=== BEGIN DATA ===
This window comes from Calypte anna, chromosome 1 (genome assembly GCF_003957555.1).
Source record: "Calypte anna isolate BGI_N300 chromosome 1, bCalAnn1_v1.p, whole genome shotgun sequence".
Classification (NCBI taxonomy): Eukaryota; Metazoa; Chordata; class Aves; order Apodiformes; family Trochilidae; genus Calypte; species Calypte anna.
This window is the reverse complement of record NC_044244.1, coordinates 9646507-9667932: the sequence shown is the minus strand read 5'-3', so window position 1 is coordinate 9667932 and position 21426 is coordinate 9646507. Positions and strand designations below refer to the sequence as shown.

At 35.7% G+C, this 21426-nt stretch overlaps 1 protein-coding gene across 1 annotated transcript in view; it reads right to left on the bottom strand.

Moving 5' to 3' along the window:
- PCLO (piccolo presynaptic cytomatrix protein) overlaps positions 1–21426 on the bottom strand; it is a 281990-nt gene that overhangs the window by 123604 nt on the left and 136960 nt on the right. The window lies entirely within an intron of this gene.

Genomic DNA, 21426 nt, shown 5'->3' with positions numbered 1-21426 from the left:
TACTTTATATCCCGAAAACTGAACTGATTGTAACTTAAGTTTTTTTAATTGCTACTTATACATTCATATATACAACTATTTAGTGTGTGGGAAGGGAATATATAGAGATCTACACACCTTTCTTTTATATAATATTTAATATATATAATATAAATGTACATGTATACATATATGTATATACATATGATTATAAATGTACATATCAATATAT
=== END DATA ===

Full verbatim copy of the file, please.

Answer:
This window comes from Calypte anna, chromosome 1 (genome assembly GCF_003957555.1).
Source record: "Calypte anna isolate BGI_N300 chromosome 1, bCalAnn1_v1.p, whole genome shotgun sequence".
Classification (NCBI taxonomy): Eukaryota; Metazoa; Chordata; class Aves; order Apodiformes; family Trochilidae; genus Calypte; species Calypte anna.
This window is the reverse complement of record NC_044244.1, coordinates 9646507-9667932: the sequence shown is the minus strand read 5'-3', so window position 1 is coordinate 9667932 and position 21426 is coordinate 9646507. Positions and strand designations below refer to the sequence as shown.

At 35.7% G+C, this 21426-nt stretch overlaps 1 protein-coding gene across 1 annotated transcript in view; it reads right to left on the bottom strand.

Moving 5' to 3' along the window:
- PCLO (piccolo presynaptic cytomatrix protein) overlaps positions 1–21426 on the bottom strand; it is a 281990-nt gene that overhangs the window by 123604 nt on the left and 136960 nt on the right. The window lies entirely within an intron of this gene.

Genomic DNA, 21426 nt, shown 5'->3' with positions numbered 1-21426 from the left:
TACTTTATATCCCGAAAACTGAACTGATTGTAACTTAAGTTTTTTTAATTGCTACTTATACATTCATATATACAACTATTTAGTGTGTGGGAAGGGAATATATAGAGATCTACACACCTTTCTTTTATATAATATTTAATATATATAATATAAATGTACATGTATACATATATGTATATACATATGATTATAAATGTACATATCAATATAT